Proc. Nat. Acad. Sci., 27: 436-440 (1941)
ANTITHETICAL DOMINANCE IN NORTH AMERICAN MAIZE
EDGAR ANDERSON AND RALPH O. ERICKSON
MISSOURI BOTANICAL GARDEN and WASHINGTON UNIVERSITY
Communicated July 23, 1941

Mangelsdorf and Reeves have recently1 suggested that North American maize is somewhat contaminated with Tripsacum. According to their hypothesis the original Zea from South America hybridized with Tripsacum in Central America, producing a partially fertile hybrid which by further back-crossing to maize produced Euchlaena. This has since grown as a weed in Central American corn fields, serving as an intermediary for the flow of Tripsacum germplasm into Zea. A logical extension of this hypothesis (which we are calling the hypothesis of antithetical dominance) will account for many of the genetic peculiarities of Zea mays. Since critical tests which are under way will require some years for their completion, the hypothesis with some of the supporting evidence is outlined below.

Hybridization between genera as diverse as Zea and Tripsacum would bring into a single nucleus parts of two very different reaction systems. The features which distinguish these genera are so different that many of the intermediates would be monstrous and would be selected against. For example, female spikelets occur singly in Tripsacum but are paired in Zea. Obviously there is no functional intermediate between one spikelet and two and natural selection would favor those modifiers which make for the clear-cut end result of one or of two. For all reactions which are disadvantageously intermediate between Zea and Tripsacum there will be a selection of modifiers tending to make the end result of each reaction either as Zea-like or as Tripsacum-like as possible, in much the same way as the sexual balance of many organisms has been established by the selection of modifiers.2 Reaction curves which originally had the form:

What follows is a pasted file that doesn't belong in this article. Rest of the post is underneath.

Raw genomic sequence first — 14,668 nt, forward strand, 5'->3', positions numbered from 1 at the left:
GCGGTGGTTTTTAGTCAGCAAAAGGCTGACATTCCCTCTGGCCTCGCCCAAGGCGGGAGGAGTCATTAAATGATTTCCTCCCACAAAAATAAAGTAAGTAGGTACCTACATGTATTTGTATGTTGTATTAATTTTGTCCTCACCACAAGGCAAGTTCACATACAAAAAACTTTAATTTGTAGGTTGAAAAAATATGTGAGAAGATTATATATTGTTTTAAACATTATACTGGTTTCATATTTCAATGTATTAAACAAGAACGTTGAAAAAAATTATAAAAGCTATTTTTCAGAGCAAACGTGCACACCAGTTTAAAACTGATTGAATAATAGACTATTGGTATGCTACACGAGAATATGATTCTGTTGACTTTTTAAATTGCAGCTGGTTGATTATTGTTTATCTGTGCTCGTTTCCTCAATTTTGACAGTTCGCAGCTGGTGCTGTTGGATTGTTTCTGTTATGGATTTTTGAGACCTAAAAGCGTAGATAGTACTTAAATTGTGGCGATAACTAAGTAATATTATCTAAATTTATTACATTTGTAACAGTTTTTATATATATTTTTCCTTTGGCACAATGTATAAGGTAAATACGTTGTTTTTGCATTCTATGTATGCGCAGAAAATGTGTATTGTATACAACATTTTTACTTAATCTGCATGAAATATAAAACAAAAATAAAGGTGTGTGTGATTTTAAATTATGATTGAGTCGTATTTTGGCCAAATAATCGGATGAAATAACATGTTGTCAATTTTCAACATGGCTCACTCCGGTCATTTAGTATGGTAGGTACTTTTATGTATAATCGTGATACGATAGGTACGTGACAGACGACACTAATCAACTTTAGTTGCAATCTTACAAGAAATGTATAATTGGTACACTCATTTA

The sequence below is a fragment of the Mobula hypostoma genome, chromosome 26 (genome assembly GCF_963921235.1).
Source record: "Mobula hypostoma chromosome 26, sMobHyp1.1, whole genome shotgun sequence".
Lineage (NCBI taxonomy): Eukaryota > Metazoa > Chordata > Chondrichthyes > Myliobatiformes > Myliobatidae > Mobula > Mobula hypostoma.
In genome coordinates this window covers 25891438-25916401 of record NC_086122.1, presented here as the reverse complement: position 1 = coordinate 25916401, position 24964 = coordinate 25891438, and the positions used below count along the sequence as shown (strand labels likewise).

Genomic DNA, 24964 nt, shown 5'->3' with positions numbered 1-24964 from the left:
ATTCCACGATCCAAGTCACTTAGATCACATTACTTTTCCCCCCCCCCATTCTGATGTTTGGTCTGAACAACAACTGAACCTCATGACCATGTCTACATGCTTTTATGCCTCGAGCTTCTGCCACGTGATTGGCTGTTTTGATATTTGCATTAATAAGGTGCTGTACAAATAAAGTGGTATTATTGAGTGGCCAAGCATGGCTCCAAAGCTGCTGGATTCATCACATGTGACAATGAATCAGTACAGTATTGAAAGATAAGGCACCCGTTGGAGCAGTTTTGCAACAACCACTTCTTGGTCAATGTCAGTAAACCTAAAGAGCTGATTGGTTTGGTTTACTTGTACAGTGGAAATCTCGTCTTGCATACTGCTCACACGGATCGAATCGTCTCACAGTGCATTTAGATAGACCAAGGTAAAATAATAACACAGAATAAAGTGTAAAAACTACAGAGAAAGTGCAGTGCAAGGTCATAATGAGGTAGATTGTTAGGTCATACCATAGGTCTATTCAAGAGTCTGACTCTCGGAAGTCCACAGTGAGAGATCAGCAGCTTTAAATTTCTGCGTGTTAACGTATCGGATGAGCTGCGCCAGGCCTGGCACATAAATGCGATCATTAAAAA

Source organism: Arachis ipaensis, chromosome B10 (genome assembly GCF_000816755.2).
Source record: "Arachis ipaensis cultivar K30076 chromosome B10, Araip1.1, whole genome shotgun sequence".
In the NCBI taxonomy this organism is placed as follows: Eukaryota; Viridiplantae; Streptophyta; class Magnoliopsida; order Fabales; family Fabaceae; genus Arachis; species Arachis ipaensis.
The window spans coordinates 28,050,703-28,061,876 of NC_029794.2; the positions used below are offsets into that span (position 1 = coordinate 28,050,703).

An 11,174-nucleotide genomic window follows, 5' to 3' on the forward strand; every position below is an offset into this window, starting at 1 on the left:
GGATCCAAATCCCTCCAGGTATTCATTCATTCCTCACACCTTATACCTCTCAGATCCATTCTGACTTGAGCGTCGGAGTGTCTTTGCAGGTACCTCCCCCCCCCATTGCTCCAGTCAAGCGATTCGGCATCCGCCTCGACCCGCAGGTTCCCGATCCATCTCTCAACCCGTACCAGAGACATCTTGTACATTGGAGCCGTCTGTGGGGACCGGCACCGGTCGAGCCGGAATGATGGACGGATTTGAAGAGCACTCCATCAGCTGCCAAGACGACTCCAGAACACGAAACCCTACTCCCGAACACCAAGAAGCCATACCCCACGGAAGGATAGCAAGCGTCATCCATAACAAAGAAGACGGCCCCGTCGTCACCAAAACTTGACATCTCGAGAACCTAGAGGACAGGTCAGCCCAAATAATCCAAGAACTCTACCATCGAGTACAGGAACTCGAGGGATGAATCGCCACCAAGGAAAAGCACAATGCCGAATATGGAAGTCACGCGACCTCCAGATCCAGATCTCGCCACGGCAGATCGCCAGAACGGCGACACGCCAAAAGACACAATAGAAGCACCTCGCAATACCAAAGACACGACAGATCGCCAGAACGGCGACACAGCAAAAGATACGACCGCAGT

will be modified into curves like:

We have named this the hypothesis of antithetical dominance which can be stated in general terms as follows: In hybrids between extremely diverse parents, natural selection will tend to encourage those modifiers favoring one parental extreme or the other and suppressing intermediates. In North American maize selection has been operating at the maize end of the maize-Tripsacum spectrum and will have tended to make Tripsacum characters recessive except in those cases where they were directly advantageous. By the sharp threshold which has been built up through selection much of the Tripsacum influence in North American maize will be quite hidden, only to be revealed when an environmental or genetic change produces a plant which does not reach the threshold. This hypothesis would explain such phenomena as inbred lines of maize which do not show tassel ear (a Tripsacum-like character) in one environment but may do so in another3 and that a single generation of inbreeding often produces plants strikingly different from their cross-pollinated parents.


FIGURE 1
Pedicel length in mm. of the upper male spikelet for 25 plants each of (from above to below) (1) Papago flour corn, first generation inbreds; (2) sweet corn inbred P39; (3) sweet corn inbred 1-45; (4) hybrid sweet corn, P-39 X 1-45; (5) Missouri dent corn.